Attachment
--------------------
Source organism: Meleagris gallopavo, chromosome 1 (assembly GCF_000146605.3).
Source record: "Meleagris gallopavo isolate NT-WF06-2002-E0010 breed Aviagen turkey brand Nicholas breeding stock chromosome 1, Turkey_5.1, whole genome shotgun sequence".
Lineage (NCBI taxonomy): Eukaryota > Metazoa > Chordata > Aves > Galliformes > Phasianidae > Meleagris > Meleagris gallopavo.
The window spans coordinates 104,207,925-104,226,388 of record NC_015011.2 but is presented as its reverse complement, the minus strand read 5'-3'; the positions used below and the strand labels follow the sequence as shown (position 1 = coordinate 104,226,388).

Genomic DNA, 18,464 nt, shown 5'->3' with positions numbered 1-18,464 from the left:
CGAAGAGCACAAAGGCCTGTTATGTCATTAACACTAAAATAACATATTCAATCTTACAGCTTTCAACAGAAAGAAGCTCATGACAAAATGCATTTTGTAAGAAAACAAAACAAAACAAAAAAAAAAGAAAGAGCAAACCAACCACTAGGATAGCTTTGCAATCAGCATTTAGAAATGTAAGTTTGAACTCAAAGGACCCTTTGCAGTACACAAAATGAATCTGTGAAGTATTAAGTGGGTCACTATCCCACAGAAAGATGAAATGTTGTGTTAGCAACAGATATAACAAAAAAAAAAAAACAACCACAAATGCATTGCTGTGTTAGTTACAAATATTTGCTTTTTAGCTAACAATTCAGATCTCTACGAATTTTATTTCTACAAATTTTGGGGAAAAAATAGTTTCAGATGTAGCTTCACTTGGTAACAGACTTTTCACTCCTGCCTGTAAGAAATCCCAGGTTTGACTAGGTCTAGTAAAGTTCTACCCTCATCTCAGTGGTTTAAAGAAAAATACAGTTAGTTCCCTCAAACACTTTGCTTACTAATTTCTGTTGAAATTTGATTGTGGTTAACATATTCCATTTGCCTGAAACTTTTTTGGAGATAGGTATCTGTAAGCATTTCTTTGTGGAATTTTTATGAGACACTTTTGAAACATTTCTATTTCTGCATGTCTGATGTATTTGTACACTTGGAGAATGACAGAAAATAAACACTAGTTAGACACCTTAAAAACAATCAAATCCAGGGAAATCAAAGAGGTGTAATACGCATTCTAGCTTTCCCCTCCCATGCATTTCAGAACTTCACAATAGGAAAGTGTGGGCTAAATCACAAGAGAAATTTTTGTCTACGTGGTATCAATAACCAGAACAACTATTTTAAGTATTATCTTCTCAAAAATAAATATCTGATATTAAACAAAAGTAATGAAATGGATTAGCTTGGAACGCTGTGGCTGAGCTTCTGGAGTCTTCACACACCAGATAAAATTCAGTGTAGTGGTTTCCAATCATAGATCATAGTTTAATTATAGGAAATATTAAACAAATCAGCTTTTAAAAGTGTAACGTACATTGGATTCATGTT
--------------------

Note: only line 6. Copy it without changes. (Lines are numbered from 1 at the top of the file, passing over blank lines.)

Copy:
CGAAGAGCACAAAGGCCTGTTATGTCATTAACACTAAAATAACATATTCAATCTTACAGCTTTCAACAGAAAGAAGCTCATGACAAAATGCATTTTGTAAGAAAACAAAACAAAACAAAAAAAAAAGAAAGAGCAAACCAACCACTAGGATAGCTTTGCAATCAGCATTTAGAAATGTAAGTTTGAACTCAAAGGACCCTTTGCAGTACACAAAATGAATCTGTGAAGTATTAAGTGGGTCACTATCCCACAGAAAGATGAAATGTTGTGTTAGCAACAGATATAACAAAAAAAAAAAAACAACCACAAATGCATTGCTGTGTTAGTTACAAATATTTGCTTTTTAGCTAACAATTCAGATCTCTACGAATTTTATTTCTACAAATTTTGGGGAAAAAATAGTTTCAGATGTAGCTTCACTTGGTAACAGACTTTTCACTCCTGCCTGTAAGAAATCCCAGGTTTGACTAGGTCTAGTAAAGTTCTACCCTCATCTCAGTGGTTTAAAGAAAAATACAGTTAGTTCCCTCAAACACTTTGCTTACTAATTTCTGTTGAAATTTGATTGTGGTTAACATATTCCATTTGCCTGAAACTTTTTTGGAGATAGGTATCTGTAAGCATTTCTTTGTGGAATTTTTATGAGACACTTTTGAAACATTTCTATTTCTGCATGTCTGATGTATTTGTACACTTGGAGAATGACAGAAAATAAACACTAGTTAGACACCTTAAAAACAATCAAATCCAGGGAAATCAAAGAGGTGTAATACGCATTCTAGCTTTCCCCTCCCATGCATTTCAGAACTTCACAATAGGAAAGTGTGGGCTAAATCACAAGAGAAATTTTTGTCTACGTGGTATCAATAACCAGAACAACTATTTTAAGTATTATCTTCTCAAAAATAAATATCTGATATTAAACAAAAGTAATGAAATGGATTAGCTTGGAACGCTGTGGCTGAGCTTCTGGAGTCTTCACACACCAGATAAAATTCAGTGTAGTGGTTTCCAATCATAGATCATAGTTTAATTATAGGAAATATTAAACAAATCAGCTTTTAAAAGTGTAACGTACATTGGATTCATGTT